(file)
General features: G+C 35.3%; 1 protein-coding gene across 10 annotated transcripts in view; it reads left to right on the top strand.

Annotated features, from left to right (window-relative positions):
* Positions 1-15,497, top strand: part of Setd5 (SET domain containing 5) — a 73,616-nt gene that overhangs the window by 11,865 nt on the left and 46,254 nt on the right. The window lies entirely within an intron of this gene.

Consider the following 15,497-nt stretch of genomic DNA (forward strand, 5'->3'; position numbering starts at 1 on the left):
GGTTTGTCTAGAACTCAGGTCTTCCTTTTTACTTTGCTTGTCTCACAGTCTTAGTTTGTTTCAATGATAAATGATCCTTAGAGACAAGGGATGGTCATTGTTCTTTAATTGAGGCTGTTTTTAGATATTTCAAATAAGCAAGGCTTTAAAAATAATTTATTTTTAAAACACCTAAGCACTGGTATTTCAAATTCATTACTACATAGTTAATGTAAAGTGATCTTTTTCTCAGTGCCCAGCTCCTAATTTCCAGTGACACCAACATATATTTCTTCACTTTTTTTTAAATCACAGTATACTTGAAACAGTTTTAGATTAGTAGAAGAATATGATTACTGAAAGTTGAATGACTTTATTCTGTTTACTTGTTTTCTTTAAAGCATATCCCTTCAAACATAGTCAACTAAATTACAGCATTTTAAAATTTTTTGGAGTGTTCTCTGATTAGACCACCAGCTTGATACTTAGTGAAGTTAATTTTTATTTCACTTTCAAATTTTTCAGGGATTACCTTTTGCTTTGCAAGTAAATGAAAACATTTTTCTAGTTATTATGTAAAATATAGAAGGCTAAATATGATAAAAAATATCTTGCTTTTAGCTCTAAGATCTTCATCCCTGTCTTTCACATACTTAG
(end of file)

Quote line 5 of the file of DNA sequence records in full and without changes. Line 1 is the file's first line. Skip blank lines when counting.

GGTTTGTCTAGAACTCAGGTCTTCCTTTTTACTTTGCTTGTCTCACAGTCTTAGTTTGTTTCAATGATAAATGATCCTTAGAGACAAGGGATGGTCATTGTTCTTTAATTGAGGCTGTTTTTAGATATTTCAAATAAGCAAGGCTTTAAAAATAATTTATTTTTAAAACACCTAAGCACTGGTATTTCAAATTCATTACTACATAGTTAATGTAAAGTGATCTTTTTCTCAGTGCCCAGCTCCTAATTTCCAGTGACACCAACATATATTTCTTCACTTTTTTTTAAATCACAGTATACTTGAAACAGTTTTAGATTAGTAGAAGAATATGATTACTGAAAGTTGAATGACTTTATTCTGTTTACTTGTTTTCTTTAAAGCATATCCCTTCAAACATAGTCAACTAAATTACAGCATTTTAAAATTTTTTGGAGTGTTCTCTGATTAGACCACCAGCTTGATACTTAGTGAAGTTAATTTTTATTTCACTTTCAAATTTTTCAGGGATTACCTTTTGCTTTGCAAGTAAATGAAAACATTTTTCTAGTTATTATGTAAAATATAGAAGGCTAAATATGATAAAAAATATCTTGCTTTTAGCTCTAAGATCTTCATCCCTGTCTTTCACATACTTAG